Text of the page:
Wisconsin Survivors of the Holocaust
A Polish man's final goodbye to his sister
As German soldiers prepared for the Warsaw Ghetto, Walter Peltz's parents demanded that Walter flee the city to save himself
Listen to audio
"So, early in the morning I said goodbye to them. And I left and I was walking. It was so cold. Maybe it wasn't that cold, but it was cold for me. I was hungry, and as I walked, I walked about, I don't know, maybe fifteen or twenty [minutes] or a half an hour.
See, my plan was to go — I had to go through the cemetery in order to omit a lot of those, you know, the Germans and the police had their stands, they asked for papers. So in order to avoid them I had to go around through the cemetery. Go through a fence and go through the cemetery so I would come out to a different street, you know, which I knew my way around.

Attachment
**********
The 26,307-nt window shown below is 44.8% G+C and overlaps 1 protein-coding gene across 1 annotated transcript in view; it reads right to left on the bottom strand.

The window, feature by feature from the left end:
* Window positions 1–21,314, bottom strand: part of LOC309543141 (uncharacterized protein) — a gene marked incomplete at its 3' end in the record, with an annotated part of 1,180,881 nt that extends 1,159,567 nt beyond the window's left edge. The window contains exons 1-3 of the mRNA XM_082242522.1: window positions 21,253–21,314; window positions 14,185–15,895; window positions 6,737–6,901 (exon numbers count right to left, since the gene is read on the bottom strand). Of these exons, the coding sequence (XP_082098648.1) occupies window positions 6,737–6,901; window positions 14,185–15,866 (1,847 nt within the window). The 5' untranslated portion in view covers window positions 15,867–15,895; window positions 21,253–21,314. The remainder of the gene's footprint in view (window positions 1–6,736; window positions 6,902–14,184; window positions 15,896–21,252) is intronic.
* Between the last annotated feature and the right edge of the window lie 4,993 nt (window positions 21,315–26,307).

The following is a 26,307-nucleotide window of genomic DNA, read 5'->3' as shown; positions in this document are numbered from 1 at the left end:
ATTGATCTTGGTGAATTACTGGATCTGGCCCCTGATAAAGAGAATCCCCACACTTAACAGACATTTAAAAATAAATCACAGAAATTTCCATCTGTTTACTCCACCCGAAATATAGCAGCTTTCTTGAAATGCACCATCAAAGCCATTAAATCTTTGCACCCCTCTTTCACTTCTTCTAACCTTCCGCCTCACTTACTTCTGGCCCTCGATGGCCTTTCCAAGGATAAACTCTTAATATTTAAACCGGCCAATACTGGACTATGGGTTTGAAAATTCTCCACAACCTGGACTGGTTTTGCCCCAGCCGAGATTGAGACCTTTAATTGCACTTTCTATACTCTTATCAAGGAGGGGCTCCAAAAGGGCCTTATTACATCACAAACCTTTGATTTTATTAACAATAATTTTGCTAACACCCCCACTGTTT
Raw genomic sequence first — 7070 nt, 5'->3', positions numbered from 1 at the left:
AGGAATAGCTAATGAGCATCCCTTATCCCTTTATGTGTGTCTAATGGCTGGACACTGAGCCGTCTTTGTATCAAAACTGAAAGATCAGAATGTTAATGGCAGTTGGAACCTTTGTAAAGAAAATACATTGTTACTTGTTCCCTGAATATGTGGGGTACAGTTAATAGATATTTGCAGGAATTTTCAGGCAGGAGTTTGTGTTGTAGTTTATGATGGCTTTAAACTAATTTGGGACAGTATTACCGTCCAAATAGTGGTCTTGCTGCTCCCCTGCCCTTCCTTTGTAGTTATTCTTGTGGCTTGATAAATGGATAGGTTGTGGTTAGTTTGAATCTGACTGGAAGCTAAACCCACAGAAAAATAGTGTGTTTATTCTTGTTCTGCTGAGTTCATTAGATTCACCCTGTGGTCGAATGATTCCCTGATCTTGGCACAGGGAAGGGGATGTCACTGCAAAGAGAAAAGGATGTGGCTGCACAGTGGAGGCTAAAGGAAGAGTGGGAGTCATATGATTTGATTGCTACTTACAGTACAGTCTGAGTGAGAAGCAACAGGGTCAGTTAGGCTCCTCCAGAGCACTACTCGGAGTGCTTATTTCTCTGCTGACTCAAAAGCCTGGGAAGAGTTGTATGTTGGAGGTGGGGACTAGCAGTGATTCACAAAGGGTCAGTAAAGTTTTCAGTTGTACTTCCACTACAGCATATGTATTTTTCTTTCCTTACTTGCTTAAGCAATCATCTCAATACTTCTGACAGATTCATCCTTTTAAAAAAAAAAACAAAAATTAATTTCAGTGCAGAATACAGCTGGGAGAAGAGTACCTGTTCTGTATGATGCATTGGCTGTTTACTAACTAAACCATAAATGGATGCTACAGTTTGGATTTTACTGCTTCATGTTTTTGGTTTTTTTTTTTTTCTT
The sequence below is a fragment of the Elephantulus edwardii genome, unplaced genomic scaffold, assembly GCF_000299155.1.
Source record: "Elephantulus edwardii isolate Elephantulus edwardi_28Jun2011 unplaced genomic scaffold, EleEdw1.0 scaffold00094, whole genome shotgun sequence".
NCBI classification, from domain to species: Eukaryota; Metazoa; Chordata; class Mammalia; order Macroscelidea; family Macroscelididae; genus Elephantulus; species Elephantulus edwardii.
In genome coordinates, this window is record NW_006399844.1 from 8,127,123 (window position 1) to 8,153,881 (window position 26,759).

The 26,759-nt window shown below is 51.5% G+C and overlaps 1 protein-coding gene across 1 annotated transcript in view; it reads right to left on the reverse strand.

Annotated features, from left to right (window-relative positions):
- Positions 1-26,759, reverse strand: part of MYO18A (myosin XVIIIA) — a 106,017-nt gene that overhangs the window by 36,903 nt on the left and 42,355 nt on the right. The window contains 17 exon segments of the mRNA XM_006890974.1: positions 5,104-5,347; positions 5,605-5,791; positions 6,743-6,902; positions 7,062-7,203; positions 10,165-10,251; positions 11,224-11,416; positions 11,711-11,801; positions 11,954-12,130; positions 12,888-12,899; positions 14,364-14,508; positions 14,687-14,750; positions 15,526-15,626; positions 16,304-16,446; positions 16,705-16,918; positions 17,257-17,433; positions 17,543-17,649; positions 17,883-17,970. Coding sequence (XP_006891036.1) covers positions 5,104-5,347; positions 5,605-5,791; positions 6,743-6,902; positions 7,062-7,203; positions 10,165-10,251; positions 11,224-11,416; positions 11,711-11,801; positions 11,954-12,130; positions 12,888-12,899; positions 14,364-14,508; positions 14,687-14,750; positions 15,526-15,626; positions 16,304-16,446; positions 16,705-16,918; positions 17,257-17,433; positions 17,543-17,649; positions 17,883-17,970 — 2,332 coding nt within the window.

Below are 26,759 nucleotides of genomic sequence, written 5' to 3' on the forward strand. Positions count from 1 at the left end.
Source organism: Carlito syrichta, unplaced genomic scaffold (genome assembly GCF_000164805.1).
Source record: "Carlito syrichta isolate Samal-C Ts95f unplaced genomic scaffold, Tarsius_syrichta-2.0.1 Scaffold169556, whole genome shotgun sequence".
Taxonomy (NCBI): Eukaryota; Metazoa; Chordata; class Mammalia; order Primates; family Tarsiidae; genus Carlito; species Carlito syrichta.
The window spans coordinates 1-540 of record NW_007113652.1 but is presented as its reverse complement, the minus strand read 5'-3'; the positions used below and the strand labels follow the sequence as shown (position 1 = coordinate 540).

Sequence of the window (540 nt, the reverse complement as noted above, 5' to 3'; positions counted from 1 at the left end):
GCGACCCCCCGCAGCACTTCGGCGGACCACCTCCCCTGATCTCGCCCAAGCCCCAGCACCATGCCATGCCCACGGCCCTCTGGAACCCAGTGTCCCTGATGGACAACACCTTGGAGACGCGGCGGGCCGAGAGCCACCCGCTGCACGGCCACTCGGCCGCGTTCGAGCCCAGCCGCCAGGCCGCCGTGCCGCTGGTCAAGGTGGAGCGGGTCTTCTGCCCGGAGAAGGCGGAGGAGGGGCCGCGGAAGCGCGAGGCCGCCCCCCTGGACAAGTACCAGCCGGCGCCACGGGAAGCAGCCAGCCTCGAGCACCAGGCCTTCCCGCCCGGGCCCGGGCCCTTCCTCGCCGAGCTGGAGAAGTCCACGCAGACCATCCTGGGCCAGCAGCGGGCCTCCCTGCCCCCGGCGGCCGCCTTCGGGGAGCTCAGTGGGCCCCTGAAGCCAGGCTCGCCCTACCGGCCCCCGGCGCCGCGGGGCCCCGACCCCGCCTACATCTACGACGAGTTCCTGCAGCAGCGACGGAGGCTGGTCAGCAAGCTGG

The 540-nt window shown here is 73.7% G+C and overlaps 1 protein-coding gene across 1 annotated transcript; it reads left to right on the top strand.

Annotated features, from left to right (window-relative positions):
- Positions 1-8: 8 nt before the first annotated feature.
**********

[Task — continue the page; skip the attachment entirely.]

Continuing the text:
So I was walking, and all of a sudden, I turned and looked. I seen my little sister is following me. This is not the youngest, before the youngest.
So, I stopped [sighs] and I call her. I says to her, 'Machla, where are you going? Why do you following me?' She starts to cry terribly. She says to me, 'Please,' she says to me, 'take me with you. I want to live, too.'
I says, 'Honey, I don't know if I'm going to be alive. I don't know where I'm going, and I certainly can't take you, I just can't.'
So she got so hysterical that she threw herself on the sidewalk and she started to pound her head on that cement. She was bleeding terrible and I had to leave her there and went away.
That was the last time I seen her. "
Peltz Interview, Tape 2, Side 2
Transcript page 41 (PDF, 802 KB)